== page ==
Have you ever been afraid to check your email? There was a time in my life that I was terrified to check my email and face the hundreds of messages waiting for something: a response, to be deleted, or to be saved. But last year I found a system that helps me manage and organize the beast that is my email and my world was flipped upside (in a wonderful way).
Before I get into the real steps to managing an inbox, I suggest that you go ahead and make it a pretty, pleasant thing to look at / less of an eye sore. I tend to rotate between the solar system, mint green, and trees. Okay, much better.
Raise your hand if you have too many email accounts. I currently receive email at 6 different email accounts and would go crazy if I had to individual check each of these. Instead, I have consolidated these email addresses into two Gmail accounts that make sense for my life: 1) Everyday (personal, work, and school addresses), and 2) Blog emails accounts.
Additionally, I have these two gmail accounts linked that I can be logged into my personal account and still check my blog email in a new window.
Organize with Labels, Tabs, and Filters.
Labels. The label function is critical for me. Some people say that you don't need them because you can use the search function. This is mostly true, but sometimes I forget the proper keyword to use to search. For example, perhaps I am looking for an email about a paid advertising opportunity but I can't remember the name of the organization (oops!). Luckily, I have filed it under a paid sponsorship label and can find it easily. I personally use labels within labels within labels so that I can quickly find emails but the important thing is to find a structure that works for you and stick with it.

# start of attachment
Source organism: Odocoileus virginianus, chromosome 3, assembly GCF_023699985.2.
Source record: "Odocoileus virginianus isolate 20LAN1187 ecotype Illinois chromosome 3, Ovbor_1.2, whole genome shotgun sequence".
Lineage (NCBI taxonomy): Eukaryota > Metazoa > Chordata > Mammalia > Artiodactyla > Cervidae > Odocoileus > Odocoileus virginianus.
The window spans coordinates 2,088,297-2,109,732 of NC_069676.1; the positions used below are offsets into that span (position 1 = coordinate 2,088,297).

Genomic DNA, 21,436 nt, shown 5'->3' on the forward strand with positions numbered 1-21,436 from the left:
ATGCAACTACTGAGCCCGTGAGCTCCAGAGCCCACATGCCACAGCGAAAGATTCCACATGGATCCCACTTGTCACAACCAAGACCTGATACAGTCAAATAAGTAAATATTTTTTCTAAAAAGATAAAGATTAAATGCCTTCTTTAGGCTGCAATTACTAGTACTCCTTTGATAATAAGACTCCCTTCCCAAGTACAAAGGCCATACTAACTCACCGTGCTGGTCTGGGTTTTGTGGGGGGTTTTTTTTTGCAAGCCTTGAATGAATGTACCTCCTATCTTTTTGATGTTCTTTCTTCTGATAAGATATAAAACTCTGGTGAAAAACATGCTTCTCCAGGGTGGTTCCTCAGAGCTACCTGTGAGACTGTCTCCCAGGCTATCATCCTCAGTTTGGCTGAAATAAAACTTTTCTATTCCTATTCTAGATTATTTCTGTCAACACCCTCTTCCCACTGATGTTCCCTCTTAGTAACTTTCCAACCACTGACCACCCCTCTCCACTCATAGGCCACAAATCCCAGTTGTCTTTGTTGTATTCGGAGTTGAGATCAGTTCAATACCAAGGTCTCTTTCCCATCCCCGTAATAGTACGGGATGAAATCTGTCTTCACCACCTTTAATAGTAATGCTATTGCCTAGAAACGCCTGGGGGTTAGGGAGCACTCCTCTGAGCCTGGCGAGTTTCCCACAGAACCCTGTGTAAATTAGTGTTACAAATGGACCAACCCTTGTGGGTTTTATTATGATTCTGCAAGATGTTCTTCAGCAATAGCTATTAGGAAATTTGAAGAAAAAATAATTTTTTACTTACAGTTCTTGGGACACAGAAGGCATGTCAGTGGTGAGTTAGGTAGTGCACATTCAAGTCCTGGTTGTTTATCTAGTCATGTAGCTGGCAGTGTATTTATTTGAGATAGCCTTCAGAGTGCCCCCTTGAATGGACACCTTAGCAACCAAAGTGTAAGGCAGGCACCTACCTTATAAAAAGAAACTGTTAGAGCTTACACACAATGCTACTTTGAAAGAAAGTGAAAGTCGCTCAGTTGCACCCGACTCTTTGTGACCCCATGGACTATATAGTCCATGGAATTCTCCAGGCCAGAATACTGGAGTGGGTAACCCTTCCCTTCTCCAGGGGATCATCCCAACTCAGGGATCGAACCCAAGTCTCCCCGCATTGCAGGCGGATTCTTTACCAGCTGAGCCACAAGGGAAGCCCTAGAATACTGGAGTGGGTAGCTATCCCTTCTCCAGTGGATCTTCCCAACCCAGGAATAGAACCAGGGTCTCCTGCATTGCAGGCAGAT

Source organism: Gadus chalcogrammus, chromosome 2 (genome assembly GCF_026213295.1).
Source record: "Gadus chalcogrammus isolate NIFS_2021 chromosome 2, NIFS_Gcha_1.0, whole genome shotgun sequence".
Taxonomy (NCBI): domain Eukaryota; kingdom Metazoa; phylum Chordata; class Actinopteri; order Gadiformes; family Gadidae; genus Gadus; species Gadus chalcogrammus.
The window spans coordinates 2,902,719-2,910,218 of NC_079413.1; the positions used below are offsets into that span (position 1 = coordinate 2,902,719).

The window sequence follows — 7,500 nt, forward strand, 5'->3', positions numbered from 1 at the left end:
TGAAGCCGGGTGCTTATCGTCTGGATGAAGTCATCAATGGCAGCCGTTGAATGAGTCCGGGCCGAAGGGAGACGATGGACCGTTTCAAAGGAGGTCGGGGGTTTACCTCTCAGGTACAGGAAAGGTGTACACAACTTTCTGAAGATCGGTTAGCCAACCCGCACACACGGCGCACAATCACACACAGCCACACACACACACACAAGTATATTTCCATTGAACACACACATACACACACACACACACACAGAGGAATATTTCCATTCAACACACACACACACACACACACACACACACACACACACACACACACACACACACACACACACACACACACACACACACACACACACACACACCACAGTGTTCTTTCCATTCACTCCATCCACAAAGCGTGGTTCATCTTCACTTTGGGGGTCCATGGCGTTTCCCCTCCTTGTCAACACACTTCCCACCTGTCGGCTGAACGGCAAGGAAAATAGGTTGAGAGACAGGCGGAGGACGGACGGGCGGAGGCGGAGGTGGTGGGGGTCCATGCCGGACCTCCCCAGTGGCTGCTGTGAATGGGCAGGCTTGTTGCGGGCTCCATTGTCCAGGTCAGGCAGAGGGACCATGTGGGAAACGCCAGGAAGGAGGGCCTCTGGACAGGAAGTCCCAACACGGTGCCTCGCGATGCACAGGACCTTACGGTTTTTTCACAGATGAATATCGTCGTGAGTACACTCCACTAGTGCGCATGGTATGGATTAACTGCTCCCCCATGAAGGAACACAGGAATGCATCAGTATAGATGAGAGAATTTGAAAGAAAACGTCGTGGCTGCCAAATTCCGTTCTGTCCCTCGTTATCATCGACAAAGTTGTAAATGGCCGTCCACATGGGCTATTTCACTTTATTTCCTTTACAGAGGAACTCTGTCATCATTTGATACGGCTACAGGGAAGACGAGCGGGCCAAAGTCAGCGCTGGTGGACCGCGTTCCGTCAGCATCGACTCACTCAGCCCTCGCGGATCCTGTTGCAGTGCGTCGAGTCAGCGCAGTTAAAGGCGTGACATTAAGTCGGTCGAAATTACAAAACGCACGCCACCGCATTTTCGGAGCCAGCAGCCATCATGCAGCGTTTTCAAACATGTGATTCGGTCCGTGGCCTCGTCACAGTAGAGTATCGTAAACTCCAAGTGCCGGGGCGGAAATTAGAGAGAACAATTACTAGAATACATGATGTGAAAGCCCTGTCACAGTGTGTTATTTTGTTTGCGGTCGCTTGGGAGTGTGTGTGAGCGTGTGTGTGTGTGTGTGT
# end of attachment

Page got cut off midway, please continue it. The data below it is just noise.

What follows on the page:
Tabs. If you use Gmail then you may have seen the tabs along the top of the inbox. Again, while some people don't find it helpful, I really like it. The tabs allow me to quickly scan emails within each category (primary, social, promotions, updates, and forums) and mass delete if necessary (a common occurrence in the social and promotions tabs).
Filters. Many people recommend setting up filters or rules for your email that allow messages to automatically be deleted or archived so that they don't clutter your inbox. I personally don't like this strategy as I get nervous that I'll accidentally miss something important. For example, I always archive my auto-confirmation emails for my credit cards and healthcare payments so it might make sense to set up a filter or rule that would automatically do that for me. If I were to set up this filter, however, I wouldn't be able to see if I did NOT get a confirmation email since I wouldn't be expecting it. I prefer being able to see the subject line and archive it myself. And since I use the tabs function I can mass archive or delete in about 5 seconds.
The last step for organizing your email should be unsubscribing from emails you don't want to see. While you can click the little unsubscribe link at the bottom of each email, I prefer using Unroll. This program searches your email for all your subscriptions, compiles a list (I had 64 in my blog email account), and allows you to go down the list and unsubscribe from the ones you no longer read. Genius!